Claude Moine better known by his stage name Eddy Mitchell began his career in the late 1950s, with the group Les Chaussettes Noires (The Black Socks), taking his name from the American expatriate tough-guy actor Eddie Constantine (later the star of Jean-Luc Godard's Alphaville).
The band performed at the Parisian nightclub Le Golf Drouot before signing to Barclay Records and finding almost instant success; in 1961 it sold two million records.
Heavily influenced by American rock & roll, Mitchell (who went solo in 1963) has often recorded outside France, at first in London, but later in Memphis and Nashville, Tennessee.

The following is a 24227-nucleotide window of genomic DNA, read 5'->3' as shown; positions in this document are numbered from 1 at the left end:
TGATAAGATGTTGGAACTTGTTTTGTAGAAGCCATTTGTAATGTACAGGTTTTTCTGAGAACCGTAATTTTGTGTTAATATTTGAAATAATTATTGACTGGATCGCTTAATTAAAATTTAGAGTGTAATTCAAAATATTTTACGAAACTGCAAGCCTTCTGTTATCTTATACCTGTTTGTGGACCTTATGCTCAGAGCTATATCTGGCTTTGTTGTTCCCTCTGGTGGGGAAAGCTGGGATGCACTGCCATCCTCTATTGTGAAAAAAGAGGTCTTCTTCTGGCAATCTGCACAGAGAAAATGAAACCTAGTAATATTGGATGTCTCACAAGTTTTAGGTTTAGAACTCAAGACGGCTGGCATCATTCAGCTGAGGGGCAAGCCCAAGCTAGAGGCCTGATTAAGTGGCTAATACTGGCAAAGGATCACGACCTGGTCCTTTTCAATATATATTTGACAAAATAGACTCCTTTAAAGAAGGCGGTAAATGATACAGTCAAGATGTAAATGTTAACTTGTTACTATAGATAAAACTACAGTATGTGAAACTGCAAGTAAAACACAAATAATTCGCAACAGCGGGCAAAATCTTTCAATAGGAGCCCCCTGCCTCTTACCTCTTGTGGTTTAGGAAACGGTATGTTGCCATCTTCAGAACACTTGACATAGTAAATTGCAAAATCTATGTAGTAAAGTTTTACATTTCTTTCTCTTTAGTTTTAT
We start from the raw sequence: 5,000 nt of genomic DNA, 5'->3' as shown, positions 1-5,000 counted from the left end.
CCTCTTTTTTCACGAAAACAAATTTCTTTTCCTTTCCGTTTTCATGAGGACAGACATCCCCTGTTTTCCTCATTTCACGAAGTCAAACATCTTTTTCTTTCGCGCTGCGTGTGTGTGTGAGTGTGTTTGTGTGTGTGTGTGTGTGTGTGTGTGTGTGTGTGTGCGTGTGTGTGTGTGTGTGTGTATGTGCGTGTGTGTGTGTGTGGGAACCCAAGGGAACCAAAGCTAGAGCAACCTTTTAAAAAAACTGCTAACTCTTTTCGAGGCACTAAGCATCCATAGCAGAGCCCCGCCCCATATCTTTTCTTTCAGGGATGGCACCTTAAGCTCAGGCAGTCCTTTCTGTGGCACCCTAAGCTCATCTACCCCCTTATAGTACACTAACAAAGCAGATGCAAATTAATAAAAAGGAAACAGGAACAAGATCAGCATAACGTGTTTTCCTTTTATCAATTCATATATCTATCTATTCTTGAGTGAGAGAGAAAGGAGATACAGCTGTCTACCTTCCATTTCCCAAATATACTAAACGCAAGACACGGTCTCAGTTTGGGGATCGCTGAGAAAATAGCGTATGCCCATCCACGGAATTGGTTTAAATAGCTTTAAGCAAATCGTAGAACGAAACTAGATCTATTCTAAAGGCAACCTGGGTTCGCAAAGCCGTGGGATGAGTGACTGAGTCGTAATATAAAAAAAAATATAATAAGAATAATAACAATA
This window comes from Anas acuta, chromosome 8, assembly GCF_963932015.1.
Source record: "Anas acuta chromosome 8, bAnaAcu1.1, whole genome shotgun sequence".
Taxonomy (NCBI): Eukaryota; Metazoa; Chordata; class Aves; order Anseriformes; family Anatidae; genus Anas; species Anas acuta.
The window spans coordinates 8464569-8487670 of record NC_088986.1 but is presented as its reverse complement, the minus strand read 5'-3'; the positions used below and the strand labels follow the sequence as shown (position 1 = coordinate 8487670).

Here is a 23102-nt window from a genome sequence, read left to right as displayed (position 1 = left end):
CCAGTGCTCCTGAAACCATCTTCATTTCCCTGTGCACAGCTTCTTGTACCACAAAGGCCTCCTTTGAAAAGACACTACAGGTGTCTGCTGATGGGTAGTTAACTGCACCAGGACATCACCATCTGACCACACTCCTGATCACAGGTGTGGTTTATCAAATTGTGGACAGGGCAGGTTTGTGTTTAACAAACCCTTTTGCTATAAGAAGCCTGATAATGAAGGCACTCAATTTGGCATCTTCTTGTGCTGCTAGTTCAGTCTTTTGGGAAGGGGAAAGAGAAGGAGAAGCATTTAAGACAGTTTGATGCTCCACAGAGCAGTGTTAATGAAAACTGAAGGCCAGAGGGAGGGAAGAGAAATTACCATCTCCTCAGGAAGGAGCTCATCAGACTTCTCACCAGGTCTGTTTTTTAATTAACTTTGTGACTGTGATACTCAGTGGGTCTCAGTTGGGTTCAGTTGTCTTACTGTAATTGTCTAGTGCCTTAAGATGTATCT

Guitarist Big Jim Sullivan, Jimmy Page and drummer Bobby Graham were among the British session musicians who regularly supported him in London.
Page and Sullivan backed Mitchell on his version of Ray Charles "What 'd I Say" which is present on an obscure Barclay's album called "Eddy Mitchell – Collection Recital Vol. 1"
In 1994 a 23 CDs compilation called 'Eddy Mitchell Sessions 1960-1992' was issued, it contains 13 tracks with Jimmy Page on guitar on CD n.5 along with Jim Sullivan and Bobby Graham according to the liner notes.